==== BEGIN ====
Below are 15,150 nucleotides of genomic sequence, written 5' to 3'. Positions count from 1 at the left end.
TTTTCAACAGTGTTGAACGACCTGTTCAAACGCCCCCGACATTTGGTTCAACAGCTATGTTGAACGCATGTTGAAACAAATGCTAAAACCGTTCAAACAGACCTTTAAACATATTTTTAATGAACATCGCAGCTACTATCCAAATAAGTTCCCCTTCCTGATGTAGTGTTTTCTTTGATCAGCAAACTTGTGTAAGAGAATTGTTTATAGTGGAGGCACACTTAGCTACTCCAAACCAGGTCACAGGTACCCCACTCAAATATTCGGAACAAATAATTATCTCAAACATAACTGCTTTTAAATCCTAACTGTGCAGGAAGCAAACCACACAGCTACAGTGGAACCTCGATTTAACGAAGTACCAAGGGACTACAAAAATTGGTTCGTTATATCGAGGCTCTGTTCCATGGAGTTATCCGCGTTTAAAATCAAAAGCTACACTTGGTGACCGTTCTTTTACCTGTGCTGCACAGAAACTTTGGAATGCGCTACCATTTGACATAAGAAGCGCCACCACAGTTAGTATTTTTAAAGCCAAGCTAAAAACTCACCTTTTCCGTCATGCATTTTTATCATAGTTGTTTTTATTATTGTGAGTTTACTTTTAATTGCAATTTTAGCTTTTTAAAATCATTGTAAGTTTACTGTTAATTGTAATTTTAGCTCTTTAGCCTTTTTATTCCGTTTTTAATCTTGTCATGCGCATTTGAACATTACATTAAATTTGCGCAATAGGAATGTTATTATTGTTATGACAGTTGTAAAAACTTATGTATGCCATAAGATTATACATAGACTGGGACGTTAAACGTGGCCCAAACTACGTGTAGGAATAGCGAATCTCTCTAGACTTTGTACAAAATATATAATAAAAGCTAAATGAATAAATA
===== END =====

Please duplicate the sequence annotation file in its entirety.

Below are 15,150 nucleotides of genomic sequence, written 5' to 3'. Positions count from 1 at the left end.
TTTTCAACAGTGTTGAACGACCTGTTCAAACGCCCCCGACATTTGGTTCAACAGCTATGTTGAACGCATGTTGAAACAAATGCTAAAACCGTTCAAACAGACCTTTAAACATATTTTTAATGAACATCGCAGCTACTATCCAAATAAGTTCCCCTTCCTGATGTAGTGTTTTCTTTGATCAGCAAACTTGTGTAAGAGAATTGTTTATAGTGGAGGCACACTTAGCTACTCCAAACCAGGTCACAGGTACCCCACTCAAATATTCGGAACAAATAATTATCTCAAACATAACTGCTTTTAAATCCTAACTGTGCAGGAAGCAAACCACACAGCTACAGTGGAACCTCGATTTAACGAAGTACCAAGGGACTACAAAAATTGGTTCGTTATATCGAGGCTCTGTTCCATGGAGTTATCCGCGTTTAAAATCAAAAGCTACACTTGGTGACCGTTCTTTTACCTGTGCTGCACAGAAACTTTGGAATGCGCTACCATTTGACATAAGAAGCGCCACCACAGTTAGTATTTTTAAAGCCAAGCTAAAAACTCACCTTTTCCGTCATGCATTTTTATCATAGTTGTTTTTATTATTGTGAGTTTACTTTTAATTGCAATTTTAGCTTTTTAAAATCATTGTAAGTTTACTGTTAATTGTAATTTTAGCTCTTTAGCCTTTTTATTCCGTTTTTAATCTTGTCATGCGCATTTGAACATTACATTAAATTTGCGCAATAGGAATGTTATTATTGTTATGACAGTTGTAAAAACTTATGTATGCCATAAGATTATACATAGACTGGGACGTTAAACGTGGCCCAAACTACGTGTAGGAATAGCGAATCTCTCTAGACTTTGTACAAAATATATAATAAAAGCTAAATGAATAAATA